Silly Questions: Advice for the deodorantly challenged

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The Independent Culture
Why do women have longer necks than men? According to R J Pickles, it is 'so that while being embraced they can swivel their heads and assess the amount of redecoration the room needs'. Jo Matthews, however, says it is 'because they have to swallow all the tall stories that men feed them'.

Leo Haynes and Dennis Gardner both maintain that it is men who have shorter necks than women. 'This is a purely Darwinian response to the women who have always wished to throttle their menfolk,' says Mr Haynes, adding: 'Note that prop forwards have only vestigial necks.' Mr Gardner's evolutionary argument is more Lamarquian, based on the growth of men's necks having been retarded 'over many years by strangely patterned strips of fabric knotted in this region of their anatomy'. He believes this may have been instigated by women 'in order to make their own necks look longer'.

Len Clarke says it is 'because women don't buy men necklaces. They stretch during long, over-the-fence gossip sessions.' But enough of this sexism; Stuart Cockerill has a scientific explanation:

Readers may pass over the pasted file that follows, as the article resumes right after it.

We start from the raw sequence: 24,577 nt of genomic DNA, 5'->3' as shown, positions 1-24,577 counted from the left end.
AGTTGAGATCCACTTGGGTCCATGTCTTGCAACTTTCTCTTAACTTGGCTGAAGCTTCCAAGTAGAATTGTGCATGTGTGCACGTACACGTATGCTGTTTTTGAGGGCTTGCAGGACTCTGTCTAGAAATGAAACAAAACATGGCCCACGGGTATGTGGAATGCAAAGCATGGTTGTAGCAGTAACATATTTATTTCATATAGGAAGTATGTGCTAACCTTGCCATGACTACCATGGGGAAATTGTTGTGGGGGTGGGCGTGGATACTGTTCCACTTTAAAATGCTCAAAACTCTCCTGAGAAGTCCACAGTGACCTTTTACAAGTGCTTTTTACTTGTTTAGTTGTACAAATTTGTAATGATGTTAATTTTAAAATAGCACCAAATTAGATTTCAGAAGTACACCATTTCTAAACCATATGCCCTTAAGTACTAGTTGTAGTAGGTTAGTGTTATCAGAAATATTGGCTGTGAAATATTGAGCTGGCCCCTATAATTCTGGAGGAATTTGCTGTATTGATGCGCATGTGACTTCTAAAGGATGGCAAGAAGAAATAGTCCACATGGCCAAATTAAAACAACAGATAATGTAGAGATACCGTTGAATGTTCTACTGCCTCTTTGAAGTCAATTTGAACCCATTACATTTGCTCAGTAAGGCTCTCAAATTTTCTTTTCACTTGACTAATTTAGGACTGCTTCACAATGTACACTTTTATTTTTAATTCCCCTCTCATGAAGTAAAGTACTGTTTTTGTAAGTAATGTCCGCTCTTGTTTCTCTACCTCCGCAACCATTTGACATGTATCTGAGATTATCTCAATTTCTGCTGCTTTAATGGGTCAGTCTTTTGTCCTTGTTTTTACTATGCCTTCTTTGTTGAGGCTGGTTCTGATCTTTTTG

'Women, in their historical role as baby-holders, have rarely had any hands free. This has compromised their role as hunter-gatherer and, since shorter-necked women are less adept at oral apple-scrumping, they are much more likely to starve. Meanwhile, the lesser- necked male is aided by an ability to keep his head down while roaming the savannah in search of wildebeest.'

Which brings us to the matter of how to mask the smell of Mr Cockerill's deodorant. According to Roger Matthews, 'deodorants which create an olfactory stimulus are de facto actionable under the Trade Descriptions Act 1968'. David Hart advises chocolate icing or a car wash or a grapefruit. 'They squirt at you anyway, so perhaps it's nature's solution.'

All of which leaves us with little space to discuss why supermarket chickens are bald, why they don't recycle the feathers, and how long prior to using is 'well before' on bottle shaking instructions.

F L Vaux says 'supermarket chickens are not bald, they are naked. If they were bald they would be eagles.' Roger Matthews, however, has a complete solution to everything. We summarise: Only men with shorter necks can complete the task of shaving in the time allowed by their spouses' occupation of the bathroom each morning; the more hirsute males need longer to shave and thus have less time available to deodorise themselves; hairy, deodorantly challenged, long- necked chickens are not welcome in supermarkets; and shaking soon before applying deodorant increases the likelihood of spraying it in your eyes.' Mr Matthews has a beard.

This week's enigmas: Why do adolescent girls pull their jumper cuffs down over their hands? (Margaret Taylor) If 'sex education' is the answer, what is the question? (David Hart) Why do modern letter boxes have internal brushes? (Martin Davies)

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